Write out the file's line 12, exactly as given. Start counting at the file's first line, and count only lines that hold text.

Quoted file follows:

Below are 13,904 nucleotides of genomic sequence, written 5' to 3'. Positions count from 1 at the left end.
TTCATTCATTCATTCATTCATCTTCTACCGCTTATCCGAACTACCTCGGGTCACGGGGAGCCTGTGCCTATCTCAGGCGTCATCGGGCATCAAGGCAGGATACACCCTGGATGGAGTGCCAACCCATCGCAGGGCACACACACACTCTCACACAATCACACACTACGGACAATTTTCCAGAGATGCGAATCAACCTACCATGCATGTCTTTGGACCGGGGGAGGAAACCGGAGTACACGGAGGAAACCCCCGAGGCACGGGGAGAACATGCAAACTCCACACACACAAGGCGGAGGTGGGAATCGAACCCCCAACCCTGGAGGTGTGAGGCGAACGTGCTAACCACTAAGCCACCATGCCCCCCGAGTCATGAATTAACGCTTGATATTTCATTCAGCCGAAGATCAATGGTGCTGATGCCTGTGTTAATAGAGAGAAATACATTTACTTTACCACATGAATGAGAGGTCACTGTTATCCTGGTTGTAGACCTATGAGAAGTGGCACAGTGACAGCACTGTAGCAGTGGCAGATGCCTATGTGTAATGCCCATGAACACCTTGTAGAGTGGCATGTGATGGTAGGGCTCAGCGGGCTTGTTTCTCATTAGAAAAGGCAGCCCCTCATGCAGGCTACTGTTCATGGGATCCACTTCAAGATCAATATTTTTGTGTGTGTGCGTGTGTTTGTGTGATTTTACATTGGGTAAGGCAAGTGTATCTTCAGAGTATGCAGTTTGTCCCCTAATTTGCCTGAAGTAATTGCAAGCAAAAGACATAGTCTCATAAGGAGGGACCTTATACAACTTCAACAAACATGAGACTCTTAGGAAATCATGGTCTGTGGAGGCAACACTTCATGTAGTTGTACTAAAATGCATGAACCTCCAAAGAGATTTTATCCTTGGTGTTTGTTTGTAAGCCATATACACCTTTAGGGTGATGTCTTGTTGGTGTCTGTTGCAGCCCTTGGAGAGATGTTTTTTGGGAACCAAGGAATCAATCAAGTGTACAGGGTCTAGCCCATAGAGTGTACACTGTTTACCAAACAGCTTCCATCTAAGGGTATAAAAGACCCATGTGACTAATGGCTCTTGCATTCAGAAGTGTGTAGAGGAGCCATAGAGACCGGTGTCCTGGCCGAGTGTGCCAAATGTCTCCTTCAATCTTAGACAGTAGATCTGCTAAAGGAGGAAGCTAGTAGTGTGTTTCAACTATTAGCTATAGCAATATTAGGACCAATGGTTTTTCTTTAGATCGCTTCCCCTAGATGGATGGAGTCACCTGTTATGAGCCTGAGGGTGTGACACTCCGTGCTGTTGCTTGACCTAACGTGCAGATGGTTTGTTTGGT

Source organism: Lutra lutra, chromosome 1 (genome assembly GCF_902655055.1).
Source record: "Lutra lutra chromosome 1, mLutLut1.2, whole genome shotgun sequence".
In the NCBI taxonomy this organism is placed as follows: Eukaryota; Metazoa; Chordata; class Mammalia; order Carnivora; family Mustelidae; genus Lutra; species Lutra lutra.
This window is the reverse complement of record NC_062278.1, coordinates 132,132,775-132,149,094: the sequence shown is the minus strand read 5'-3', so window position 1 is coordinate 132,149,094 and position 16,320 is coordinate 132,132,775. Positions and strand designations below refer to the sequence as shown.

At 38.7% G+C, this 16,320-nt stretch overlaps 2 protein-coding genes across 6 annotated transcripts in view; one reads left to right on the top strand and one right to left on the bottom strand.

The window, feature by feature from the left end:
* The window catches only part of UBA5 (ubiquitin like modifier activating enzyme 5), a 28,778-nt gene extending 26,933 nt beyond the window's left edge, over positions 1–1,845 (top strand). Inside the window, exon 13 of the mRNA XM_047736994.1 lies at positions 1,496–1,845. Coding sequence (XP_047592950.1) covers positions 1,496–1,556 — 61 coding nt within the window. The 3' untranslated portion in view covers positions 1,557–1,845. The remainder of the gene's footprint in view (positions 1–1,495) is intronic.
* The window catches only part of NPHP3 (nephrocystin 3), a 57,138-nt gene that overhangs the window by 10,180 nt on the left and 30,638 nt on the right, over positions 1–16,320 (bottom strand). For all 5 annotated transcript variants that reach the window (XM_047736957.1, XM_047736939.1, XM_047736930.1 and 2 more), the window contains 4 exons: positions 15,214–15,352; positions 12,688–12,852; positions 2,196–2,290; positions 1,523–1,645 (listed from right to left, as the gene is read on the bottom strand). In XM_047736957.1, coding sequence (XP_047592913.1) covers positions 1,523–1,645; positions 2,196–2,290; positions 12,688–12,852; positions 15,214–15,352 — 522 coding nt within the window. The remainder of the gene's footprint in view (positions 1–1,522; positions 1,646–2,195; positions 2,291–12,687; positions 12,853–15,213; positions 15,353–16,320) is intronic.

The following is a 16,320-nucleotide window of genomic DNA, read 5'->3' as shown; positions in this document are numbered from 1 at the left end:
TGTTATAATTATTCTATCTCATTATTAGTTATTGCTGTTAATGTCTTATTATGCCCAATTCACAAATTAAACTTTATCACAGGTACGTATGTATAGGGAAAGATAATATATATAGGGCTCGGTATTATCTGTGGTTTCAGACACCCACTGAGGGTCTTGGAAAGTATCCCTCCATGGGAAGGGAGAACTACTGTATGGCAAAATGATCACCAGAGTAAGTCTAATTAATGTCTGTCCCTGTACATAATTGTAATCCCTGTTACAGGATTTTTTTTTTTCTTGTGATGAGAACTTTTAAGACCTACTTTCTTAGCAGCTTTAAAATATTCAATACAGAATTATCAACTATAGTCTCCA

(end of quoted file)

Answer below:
TGTTATAATTATTCTATCTCATTATTAGTTATTGCTGTTAATGTCTTATTATGCCCAATTCACAAATTAAACTTTATCACAGGTACGTATGTATAGGGAAAGATAATATATATAGGGCTCGGTATTATCTGTGGTTTCAGACACCCACTGAGGGTCTTGGAAAGTATCCCTCCATGGGAAGGGAGAACTACTGTATGGCAAAATGATCACCAGAGTAAGTCTAATTAATGTCTGTCCCTGTACATAATTGTAATCCCTGTTACAGGATTTTTTTTTTTCTTGTGATGAGAACTTTTAAGACCTACTTTCTTAGCAGCTTTAAAATATTCAATACAGAATTATCAACTATAGTCTCCA